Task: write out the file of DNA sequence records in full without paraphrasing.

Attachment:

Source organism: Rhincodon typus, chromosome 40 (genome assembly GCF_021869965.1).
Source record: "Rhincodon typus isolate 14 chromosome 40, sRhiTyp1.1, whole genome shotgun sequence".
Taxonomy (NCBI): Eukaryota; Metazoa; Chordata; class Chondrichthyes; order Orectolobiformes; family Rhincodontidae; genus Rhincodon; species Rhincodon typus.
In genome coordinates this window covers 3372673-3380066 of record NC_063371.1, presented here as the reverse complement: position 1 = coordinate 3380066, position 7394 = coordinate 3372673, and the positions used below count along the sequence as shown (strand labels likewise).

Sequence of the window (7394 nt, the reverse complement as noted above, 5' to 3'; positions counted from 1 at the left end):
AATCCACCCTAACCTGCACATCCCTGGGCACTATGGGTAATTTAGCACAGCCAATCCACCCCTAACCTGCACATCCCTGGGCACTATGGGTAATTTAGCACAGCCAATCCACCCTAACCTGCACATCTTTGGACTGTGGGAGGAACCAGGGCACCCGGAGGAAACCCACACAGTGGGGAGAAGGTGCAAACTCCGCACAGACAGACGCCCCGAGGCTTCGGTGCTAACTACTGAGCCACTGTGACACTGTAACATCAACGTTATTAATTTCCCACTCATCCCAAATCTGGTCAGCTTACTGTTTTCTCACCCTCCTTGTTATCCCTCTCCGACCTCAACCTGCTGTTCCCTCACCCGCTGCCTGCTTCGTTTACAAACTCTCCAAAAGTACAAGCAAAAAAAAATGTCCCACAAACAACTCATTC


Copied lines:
Source organism: Rhincodon typus, chromosome 40 (genome assembly GCF_021869965.1).
Source record: "Rhincodon typus isolate 14 chromosome 40, sRhiTyp1.1, whole genome shotgun sequence".
Taxonomy (NCBI): Eukaryota; Metazoa; Chordata; class Chondrichthyes; order Orectolobiformes; family Rhincodontidae; genus Rhincodon; species Rhincodon typus.
In genome coordinates this window covers 3372673-3380066 of record NC_063371.1, presented here as the reverse complement: position 1 = coordinate 3380066, position 7394 = coordinate 3372673, and the positions used below count along the sequence as shown (strand labels likewise).

Sequence of the window (7394 nt, the reverse complement as noted above, 5' to 3'; positions counted from 1 at the left end):
AATCCACCCTAACCTGCACATCCCTGGGCACTATGGGTAATTTAGCACAGCCAATCCACCCCTAACCTGCACATCCCTGGGCACTATGGGTAATTTAGCACAGCCAATCCACCCTAACCTGCACATCTTTGGACTGTGGGAGGAACCAGGGCACCCGGAGGAAACCCACACAGTGGGGAGAAGGTGCAAACTCCGCACAGACAGACGCCCCGAGGCTTCGGTGCTAACTACTGAGCCACTGTGACACTGTAACATCAACGTTATTAATTTCCCACTCATCCCAAATCTGGTCAGCTTACTGTTTTCTCACCCTCCTTGTTATCCCTCTCCGACCTCAACCTGCTGTTCCCTCACCCGCTGCCTGCTTCGTTTACAAACTCTCCAAAAGTACAAGCAAAAAAAAATGTCCCACAAACAACTCATTC